Motion against Svandís on hold

Inga has discussed the matter with the other opposition parties in Alþingi, Iceland’s Parliament. Following meetings of the parliamentary groups on Monday afternoon it should become clearer whether Inga’s motion will have broader support.

Inga had pledged to submit such a motion against Svandís Svavarsdóttir before a reshuffling of the cabinet last week that saw Svandís move from the ministry of food, agriculture and fisheries to the ministry of infrastructure. The Parliamentary Ombudsman had found that Svandís had not acted in accordance with law when she temporarily stopped the whaling season last summer. Inga said it was unclear if she could refile the motion with Svandís now at a different ministry.

Bjarni under fire

The other two ministers Inga mentioned are Bjarni Benediktsson, the new prime minister and leader of the Independence Party, and Guðmundur Ingi Guðbrandsson, minister of social affairs and labour and interim leader of the Left-Green Movement. The Parliamentary Ombudsman concluded last year that Bjarni had not confirmed to guidelines as minister of finance during the privatisation process of Íslandsbanki bank. Nearly 40,000 people have signed an online petition expressing their lack of support for Bjarni’s leadership of the coalition government.

In Inga’s opinion, Guðmundur Ingi has broken his promise of establishing an office of an ombudsman for the elderly. “No opposition MP I’ve talked to has confidence in this coalition government,” Inga added.

Record Number of Applications at Arts University

Tollhúsið Tryggvagata

Applications at the Iceland University of the Arts have nearly doubled since last year. The university announced in February that it would abolish tuition fees this fall following a decision by Minister of Higher Education, Science and Innovation Áslaug Arna Sigurbjörnsdóttir that offered independent universities full state funding if they were to do away with tuition fees.

Positive effect of dropping tuition fees

Rector Kristín Eysteinsdóttir told Vísir that she was not worried about students dropping out, but rather that she welcomed the increased attendance and expected more applications next year. “We had 538 applications last year, but almost 1,000 now,” she said after the deadline for applications past last night. “Applications for arts education are still open, so I expect this to end at around 1,000 applications. That would be an almost 100% increase.”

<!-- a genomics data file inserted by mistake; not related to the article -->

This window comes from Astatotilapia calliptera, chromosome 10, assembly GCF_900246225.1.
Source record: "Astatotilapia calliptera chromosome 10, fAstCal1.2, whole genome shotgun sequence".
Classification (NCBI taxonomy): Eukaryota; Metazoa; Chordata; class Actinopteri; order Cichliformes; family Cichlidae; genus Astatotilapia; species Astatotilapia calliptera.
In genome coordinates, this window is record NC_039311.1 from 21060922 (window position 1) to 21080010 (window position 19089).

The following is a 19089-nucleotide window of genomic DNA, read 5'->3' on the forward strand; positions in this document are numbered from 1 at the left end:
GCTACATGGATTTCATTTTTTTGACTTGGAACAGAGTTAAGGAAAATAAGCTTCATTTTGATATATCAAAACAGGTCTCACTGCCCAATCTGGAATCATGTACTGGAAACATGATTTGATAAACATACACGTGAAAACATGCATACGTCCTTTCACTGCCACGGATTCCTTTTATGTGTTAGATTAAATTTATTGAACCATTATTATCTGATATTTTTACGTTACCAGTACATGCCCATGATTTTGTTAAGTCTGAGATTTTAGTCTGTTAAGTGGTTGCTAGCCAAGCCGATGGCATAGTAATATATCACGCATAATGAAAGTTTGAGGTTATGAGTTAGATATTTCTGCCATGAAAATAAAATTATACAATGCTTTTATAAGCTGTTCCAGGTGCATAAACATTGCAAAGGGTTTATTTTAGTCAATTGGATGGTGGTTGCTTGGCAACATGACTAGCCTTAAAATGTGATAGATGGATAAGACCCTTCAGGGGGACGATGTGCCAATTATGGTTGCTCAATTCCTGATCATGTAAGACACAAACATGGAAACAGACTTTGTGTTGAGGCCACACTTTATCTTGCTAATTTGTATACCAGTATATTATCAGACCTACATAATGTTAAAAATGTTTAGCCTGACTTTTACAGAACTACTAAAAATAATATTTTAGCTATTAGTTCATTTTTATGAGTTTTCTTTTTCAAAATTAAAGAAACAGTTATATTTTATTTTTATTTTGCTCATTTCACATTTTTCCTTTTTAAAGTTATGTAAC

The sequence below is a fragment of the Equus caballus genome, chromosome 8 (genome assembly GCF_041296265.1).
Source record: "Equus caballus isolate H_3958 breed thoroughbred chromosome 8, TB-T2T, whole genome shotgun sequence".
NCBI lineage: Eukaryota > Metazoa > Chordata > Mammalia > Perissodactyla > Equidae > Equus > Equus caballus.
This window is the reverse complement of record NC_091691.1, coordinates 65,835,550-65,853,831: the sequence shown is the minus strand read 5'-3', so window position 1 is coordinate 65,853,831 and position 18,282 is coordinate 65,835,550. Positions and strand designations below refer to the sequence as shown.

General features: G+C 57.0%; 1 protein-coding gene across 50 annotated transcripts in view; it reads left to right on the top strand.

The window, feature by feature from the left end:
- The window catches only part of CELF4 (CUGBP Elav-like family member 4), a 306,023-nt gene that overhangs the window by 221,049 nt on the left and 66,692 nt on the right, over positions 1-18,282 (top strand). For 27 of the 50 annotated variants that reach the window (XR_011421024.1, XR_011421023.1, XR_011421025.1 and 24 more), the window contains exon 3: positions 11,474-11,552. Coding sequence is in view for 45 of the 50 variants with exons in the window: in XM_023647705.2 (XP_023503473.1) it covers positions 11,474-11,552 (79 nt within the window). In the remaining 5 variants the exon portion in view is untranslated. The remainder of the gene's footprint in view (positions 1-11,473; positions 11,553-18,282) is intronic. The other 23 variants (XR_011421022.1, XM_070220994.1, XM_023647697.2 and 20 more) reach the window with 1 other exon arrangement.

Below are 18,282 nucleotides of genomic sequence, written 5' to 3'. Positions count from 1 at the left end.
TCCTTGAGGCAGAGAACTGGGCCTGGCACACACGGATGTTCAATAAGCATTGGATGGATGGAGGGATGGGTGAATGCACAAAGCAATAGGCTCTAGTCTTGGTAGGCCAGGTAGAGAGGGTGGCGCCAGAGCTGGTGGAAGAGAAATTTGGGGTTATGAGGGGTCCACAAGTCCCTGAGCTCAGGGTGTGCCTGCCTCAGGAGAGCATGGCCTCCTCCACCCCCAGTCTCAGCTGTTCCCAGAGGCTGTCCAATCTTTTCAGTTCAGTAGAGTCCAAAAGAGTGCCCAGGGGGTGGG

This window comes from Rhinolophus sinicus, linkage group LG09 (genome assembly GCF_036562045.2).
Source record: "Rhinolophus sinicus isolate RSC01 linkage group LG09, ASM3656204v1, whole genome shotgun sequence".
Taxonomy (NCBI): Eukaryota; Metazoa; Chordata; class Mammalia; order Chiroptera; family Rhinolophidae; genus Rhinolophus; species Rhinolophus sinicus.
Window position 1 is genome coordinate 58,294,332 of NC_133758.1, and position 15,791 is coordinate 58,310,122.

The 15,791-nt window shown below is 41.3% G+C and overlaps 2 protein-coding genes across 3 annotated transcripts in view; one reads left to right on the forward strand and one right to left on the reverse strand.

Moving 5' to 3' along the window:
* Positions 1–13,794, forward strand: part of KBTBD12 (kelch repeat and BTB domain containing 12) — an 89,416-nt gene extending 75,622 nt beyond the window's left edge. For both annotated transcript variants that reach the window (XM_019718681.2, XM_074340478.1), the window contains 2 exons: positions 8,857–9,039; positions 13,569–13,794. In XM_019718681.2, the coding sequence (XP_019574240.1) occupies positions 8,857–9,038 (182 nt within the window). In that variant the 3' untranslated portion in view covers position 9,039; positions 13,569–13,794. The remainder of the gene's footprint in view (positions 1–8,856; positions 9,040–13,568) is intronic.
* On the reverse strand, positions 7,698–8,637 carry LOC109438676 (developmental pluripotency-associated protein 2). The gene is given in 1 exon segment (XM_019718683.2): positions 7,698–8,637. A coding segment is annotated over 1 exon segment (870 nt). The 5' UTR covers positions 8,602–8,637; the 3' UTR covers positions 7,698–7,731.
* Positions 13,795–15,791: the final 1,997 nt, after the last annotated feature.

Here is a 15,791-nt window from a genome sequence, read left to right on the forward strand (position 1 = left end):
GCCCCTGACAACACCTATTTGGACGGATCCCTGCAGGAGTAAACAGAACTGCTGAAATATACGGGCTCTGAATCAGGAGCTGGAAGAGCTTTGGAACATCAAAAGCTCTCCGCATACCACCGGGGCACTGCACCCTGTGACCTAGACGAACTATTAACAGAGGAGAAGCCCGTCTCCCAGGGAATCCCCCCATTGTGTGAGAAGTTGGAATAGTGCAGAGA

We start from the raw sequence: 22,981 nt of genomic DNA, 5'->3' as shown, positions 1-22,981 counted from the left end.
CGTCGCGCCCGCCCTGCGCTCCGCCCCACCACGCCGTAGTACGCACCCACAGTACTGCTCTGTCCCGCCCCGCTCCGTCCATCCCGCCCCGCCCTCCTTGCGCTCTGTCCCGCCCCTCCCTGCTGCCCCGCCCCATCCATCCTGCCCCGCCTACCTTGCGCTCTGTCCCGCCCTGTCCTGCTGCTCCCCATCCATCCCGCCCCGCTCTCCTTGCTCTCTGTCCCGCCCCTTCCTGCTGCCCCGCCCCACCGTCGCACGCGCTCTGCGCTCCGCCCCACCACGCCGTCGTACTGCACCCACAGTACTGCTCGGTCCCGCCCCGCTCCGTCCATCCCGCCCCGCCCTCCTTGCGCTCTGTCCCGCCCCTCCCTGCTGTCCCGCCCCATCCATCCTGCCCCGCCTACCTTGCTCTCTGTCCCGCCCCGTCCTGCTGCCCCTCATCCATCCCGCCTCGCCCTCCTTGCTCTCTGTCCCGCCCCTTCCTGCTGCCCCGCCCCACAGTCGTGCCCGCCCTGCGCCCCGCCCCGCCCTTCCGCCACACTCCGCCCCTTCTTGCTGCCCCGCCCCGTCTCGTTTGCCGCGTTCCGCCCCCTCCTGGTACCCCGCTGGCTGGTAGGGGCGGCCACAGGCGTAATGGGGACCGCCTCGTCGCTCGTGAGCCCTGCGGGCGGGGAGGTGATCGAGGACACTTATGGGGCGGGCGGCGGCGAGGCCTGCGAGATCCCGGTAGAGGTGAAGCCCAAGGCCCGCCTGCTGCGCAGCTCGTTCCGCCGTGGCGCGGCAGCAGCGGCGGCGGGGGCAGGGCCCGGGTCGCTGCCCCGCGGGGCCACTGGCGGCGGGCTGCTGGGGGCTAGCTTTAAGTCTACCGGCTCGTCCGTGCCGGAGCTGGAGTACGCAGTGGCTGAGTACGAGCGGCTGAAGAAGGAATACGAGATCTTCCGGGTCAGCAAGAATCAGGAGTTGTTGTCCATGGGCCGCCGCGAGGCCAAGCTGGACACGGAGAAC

She said that the school has never seen numbers like this and that they go above and beyond expectations. “We can’t accept everyone, but it’s incredibly positive that the abolishment of tuition fees has this effect,” she said. “In fact, this confirms what we thought, that the costs were prohibitive for a lot of prospective students.”

Acting programme most popular

The biggest increase is in architecture, design and visual arts, Kristín said. The acting department remains the most popular study programme, but only ten people are accepted each year from a group of 200 to 300 applicants.

She added that she expected more people to apply next year, especially to the masters programmes. “We get applicants there who have children and need to plan further ahead,” Kristín said.

Presidential Candidates Katrín and Baldur Neck and Neck

Bessastaðir, official residence of the President of Iceland.

The field of candidates for the office of president of Iceland is becoming clearer, with elections set for June 1. The frontrunners are neck and neck, according to pollster Gallup, with former Prime Minister Katrín Jakobsdóttir polling at 30% and Baldur Þórhallsson, professor of political science, at 26%.

Vísir reports that this survey shows that Katrín and Baldur are statistically equal. Comedian and former mayor of Reykjavík Jón Gnarr is in third place with 18%, the only other candidate in double digits.

Political turmoil after Katrín’s announcement

The race was shaken up by Katrín’s announcement that she would resign as prime minister and leader of the Left-Green Movement to run for president, a mostly ceremonial position that comes with limited political powers. Independence Party leader Bjarni Benediktsson took over as prime minister as other cabinet positions were reshuffled. Katrín remains a popular politician, even though her coalition government has lost public support during this term.

Other candidates are polling at lower numbers. Halla Tómasdóttir, CEO of B Team, polls at 7%, with lawyer Arnar Þór Jónsson and Halla Hrund Logadóttir, director general of Iceland’s National Energy Authority both at 4%.

Age and gender divide

According to Gallup, older people are more likely to vote for Katrín, while Jón gets most of his support from younger people. Women are also more likely to support Baldur, Halla Tómasdóttir and Katrín, with men more likely to support Jón.

The deadline to confirm candidacy is in two weeks and the election takes place on June 1. The current president, Guðni Th. Jóhannesson, announced on January 1 that he would not run again after serving two terms.